This function is computationally expensive, especially if `CI=TRUE`

and/or `permute=TRUE`

. This function is called internally by `treeval.plot()`

,
as it updates `tree$frame`

to store information (pvalues and confidence intervals) that will be printed by `treeval.plot()`

. If you will be
making several plots while playing around with font size and formatting, it is a good idea to call this function first so that it need not be called
repeatedly by different calls of treeval.plot

inferenceFrame(
tree,
sigma_y = sd(tree$model[, 1]),
CI = TRUE,
alpha = 0.05,
digits = 3,
permute = FALSE
)

## Arguments

tree |
The tree that you will be plotting. |

sigma_y |
The standard deviation of the response. If known, should be provided. Otherwise, a conservative estimate (the sample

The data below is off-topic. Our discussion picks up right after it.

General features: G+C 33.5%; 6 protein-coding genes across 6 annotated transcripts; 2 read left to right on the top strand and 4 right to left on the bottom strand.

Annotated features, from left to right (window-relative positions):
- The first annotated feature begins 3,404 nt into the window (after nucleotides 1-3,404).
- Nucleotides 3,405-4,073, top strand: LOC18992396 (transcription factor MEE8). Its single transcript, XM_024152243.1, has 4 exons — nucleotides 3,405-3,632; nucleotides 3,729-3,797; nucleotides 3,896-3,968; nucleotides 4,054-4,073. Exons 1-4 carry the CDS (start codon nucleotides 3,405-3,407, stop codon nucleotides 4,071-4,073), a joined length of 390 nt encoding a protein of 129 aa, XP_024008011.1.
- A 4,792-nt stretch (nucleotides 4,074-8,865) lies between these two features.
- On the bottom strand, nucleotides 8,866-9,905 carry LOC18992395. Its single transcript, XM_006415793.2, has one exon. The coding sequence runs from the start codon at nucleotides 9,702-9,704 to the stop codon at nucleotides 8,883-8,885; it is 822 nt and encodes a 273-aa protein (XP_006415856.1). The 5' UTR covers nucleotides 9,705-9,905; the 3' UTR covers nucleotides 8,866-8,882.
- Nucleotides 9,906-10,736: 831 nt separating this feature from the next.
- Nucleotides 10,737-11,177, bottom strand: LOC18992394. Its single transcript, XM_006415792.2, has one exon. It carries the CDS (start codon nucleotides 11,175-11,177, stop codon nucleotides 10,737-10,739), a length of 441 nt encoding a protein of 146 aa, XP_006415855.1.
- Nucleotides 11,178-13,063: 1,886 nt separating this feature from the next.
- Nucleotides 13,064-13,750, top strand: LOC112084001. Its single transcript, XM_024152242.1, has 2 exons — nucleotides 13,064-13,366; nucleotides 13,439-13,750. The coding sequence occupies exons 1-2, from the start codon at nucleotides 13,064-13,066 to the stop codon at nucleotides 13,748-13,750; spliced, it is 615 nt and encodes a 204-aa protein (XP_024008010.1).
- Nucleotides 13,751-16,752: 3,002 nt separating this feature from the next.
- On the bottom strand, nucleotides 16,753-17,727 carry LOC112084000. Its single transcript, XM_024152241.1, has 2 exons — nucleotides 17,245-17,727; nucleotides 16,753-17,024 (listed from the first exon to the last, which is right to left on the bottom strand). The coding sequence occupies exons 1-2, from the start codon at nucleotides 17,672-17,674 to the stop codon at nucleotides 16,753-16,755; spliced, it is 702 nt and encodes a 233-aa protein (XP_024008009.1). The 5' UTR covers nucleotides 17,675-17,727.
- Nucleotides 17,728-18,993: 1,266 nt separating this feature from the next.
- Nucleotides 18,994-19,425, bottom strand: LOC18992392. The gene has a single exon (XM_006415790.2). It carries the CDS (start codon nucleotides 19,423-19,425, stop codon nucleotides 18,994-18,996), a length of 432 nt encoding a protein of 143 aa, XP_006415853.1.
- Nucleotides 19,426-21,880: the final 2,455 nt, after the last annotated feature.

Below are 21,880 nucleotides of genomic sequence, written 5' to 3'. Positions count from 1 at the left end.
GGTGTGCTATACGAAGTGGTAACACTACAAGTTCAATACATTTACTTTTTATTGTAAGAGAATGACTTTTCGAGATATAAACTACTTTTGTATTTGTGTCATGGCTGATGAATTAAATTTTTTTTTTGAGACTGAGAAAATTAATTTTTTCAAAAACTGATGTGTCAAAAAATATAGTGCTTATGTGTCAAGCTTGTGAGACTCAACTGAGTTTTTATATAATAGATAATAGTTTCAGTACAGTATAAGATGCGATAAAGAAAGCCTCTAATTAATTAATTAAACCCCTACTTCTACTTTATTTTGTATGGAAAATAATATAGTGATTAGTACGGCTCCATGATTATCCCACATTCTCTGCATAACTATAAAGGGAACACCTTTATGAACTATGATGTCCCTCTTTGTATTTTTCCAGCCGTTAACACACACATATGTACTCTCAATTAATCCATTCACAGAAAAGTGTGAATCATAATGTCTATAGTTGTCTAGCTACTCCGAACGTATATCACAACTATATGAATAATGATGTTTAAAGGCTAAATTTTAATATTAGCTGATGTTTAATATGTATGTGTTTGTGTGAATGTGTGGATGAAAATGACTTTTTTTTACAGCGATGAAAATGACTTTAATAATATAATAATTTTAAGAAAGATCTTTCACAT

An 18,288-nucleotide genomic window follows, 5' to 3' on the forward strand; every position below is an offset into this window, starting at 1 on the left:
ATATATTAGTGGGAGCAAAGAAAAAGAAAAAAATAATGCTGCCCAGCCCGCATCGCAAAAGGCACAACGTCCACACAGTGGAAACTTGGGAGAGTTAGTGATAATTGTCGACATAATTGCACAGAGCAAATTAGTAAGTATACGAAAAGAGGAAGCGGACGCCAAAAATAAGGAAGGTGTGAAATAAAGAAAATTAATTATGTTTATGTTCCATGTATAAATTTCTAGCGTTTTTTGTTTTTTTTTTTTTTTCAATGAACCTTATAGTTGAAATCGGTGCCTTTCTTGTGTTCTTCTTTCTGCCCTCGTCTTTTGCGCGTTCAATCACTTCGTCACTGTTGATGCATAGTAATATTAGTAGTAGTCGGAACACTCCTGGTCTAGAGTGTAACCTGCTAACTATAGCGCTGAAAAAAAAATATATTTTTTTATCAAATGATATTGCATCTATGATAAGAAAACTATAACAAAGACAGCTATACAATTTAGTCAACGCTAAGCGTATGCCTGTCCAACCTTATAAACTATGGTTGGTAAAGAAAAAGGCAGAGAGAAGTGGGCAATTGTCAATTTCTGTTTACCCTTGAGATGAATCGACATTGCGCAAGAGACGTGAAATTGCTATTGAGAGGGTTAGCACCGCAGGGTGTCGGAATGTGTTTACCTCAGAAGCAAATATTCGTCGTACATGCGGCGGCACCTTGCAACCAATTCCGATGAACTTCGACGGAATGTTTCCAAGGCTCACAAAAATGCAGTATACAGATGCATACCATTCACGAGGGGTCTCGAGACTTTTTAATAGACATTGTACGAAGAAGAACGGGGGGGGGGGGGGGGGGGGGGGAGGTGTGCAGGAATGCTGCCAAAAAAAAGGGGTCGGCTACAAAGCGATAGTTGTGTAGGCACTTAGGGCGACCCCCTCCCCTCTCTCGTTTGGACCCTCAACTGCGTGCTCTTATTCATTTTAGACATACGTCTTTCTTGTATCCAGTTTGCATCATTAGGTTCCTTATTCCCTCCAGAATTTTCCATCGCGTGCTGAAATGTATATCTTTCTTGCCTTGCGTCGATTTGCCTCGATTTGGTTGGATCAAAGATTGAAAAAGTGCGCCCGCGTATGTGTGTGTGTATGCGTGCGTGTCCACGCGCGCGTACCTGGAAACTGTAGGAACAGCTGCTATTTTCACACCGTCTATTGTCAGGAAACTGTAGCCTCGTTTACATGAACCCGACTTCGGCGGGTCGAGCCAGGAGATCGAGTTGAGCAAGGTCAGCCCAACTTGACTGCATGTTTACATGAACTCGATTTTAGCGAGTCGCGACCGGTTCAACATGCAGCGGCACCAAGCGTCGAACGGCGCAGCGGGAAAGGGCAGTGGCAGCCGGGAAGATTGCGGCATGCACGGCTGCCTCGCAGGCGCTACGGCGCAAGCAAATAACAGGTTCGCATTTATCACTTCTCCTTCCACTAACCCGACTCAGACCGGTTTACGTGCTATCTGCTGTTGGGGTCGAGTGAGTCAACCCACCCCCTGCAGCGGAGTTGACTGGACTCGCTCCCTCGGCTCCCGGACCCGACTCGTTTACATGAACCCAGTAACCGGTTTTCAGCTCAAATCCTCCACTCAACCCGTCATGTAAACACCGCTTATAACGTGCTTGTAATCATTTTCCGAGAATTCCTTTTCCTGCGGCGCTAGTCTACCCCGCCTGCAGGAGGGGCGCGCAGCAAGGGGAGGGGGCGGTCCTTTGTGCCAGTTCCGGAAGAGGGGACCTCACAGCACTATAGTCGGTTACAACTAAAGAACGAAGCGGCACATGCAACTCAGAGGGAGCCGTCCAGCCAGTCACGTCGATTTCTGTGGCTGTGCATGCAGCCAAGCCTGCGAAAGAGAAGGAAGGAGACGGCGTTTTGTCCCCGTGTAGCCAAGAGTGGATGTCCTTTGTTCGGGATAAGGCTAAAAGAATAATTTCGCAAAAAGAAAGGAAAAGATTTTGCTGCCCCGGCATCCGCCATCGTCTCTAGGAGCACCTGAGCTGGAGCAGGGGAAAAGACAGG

standard deviation of the response) is used. |

CI |
Boolean. Should confidence intervals be computed? As confidence intervals are inefficient to compute, this should be set to
`FALSE` if you intend to make a plot that does not display confidence intervals. |

alpha |
If `CI=TRUE` , the confidence intervals that are computed will be `(1-alpha)` confidence intervals. |

digits |
Integer. The number of digits that the p-values and confidence intervals will be rounded to in the later plot. |

permute |
Boolean. If `TRUE` , inference for each region conditions on the event that the region appears in the tree
(all permutations of the branch). This leads to narrower intervals but is computationally expensive. If `FALSE` , inference
for each regon conditions on the event that the particular branch appears in the tree; this is a computationally-efficient alternative.
Only relevant if `CI=TRUE` . |

## Value

An rpart object. Identical to `tree`

expect that now `tree$frame`

has two extra columns; one storing p-values for splits and the other
storing confidence intervals for regions. If this object is passed in to `treeval.plot`

, the plots will be made more efficiently.

## Examples